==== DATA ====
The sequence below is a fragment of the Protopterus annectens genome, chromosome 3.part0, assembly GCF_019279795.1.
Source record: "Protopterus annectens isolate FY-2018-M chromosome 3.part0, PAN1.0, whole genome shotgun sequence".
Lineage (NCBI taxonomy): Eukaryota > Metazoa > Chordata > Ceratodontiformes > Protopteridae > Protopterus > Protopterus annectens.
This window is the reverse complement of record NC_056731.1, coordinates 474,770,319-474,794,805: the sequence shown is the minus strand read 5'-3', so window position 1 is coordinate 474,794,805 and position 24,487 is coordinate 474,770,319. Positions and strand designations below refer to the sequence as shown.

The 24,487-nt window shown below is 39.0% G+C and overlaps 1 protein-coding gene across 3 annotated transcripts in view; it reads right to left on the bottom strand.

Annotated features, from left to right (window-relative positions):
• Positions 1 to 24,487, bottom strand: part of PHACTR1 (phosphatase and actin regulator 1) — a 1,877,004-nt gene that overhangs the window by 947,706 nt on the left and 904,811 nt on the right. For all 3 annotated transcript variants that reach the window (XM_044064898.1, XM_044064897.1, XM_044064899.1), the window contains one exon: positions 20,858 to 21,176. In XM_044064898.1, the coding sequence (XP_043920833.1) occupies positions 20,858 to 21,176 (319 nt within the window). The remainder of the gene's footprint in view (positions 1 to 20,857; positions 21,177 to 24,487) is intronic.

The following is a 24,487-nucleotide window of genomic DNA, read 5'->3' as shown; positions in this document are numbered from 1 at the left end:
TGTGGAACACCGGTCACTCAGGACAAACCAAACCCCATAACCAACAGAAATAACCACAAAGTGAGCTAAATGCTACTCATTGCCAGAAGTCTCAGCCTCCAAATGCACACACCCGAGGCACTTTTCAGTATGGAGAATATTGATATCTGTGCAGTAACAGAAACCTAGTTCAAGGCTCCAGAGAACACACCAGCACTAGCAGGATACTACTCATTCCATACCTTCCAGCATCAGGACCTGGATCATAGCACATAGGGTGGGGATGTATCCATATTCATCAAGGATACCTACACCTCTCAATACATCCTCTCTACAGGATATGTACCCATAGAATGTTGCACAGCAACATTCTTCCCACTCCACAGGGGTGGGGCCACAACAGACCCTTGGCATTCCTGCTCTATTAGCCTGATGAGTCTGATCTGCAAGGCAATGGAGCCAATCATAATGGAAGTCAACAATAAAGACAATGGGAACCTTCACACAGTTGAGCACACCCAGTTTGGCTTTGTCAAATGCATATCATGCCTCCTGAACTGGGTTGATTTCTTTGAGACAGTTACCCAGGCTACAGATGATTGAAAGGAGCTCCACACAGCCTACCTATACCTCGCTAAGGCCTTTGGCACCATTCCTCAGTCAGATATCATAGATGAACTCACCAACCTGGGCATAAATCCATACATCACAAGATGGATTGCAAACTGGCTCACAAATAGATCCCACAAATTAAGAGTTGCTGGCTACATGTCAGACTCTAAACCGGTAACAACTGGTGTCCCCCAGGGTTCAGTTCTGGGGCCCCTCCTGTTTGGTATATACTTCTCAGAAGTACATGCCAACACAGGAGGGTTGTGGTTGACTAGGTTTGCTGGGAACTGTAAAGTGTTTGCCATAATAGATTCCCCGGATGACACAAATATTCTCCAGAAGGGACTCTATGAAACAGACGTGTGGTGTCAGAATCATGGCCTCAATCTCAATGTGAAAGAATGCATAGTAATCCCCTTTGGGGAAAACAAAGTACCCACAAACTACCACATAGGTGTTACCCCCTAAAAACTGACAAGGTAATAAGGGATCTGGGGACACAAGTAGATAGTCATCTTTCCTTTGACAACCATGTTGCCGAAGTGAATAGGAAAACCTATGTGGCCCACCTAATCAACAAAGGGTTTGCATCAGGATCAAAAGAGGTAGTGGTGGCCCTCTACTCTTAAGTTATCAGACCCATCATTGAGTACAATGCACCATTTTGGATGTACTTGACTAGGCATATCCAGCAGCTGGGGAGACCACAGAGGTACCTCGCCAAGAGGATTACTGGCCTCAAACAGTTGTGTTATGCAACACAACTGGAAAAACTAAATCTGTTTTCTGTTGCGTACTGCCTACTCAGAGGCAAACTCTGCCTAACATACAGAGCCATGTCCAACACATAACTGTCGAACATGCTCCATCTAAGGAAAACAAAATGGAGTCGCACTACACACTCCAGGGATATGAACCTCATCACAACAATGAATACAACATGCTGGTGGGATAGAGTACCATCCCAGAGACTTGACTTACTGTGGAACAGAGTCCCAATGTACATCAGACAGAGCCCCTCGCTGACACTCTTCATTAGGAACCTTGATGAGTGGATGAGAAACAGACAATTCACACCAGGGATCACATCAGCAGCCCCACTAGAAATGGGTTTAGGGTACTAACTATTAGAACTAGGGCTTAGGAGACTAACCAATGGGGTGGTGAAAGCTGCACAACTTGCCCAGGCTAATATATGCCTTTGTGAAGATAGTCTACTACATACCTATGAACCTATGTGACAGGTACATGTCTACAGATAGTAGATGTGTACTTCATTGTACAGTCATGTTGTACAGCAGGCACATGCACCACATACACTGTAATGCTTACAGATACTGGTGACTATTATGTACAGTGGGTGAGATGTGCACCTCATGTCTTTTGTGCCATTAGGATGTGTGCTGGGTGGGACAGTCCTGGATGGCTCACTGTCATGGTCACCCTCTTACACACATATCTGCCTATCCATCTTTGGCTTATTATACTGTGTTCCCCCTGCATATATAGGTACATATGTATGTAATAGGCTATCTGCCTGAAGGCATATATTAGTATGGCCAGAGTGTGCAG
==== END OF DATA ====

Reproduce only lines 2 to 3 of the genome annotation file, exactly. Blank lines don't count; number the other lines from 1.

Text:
Source record: "Protopterus annectens isolate FY-2018-M chromosome 3.part0, PAN1.0, whole genome shotgun sequence".
Lineage (NCBI taxonomy): Eukaryota > Metazoa > Chordata > Ceratodontiformes > Protopteridae > Protopterus > Protopterus annectens.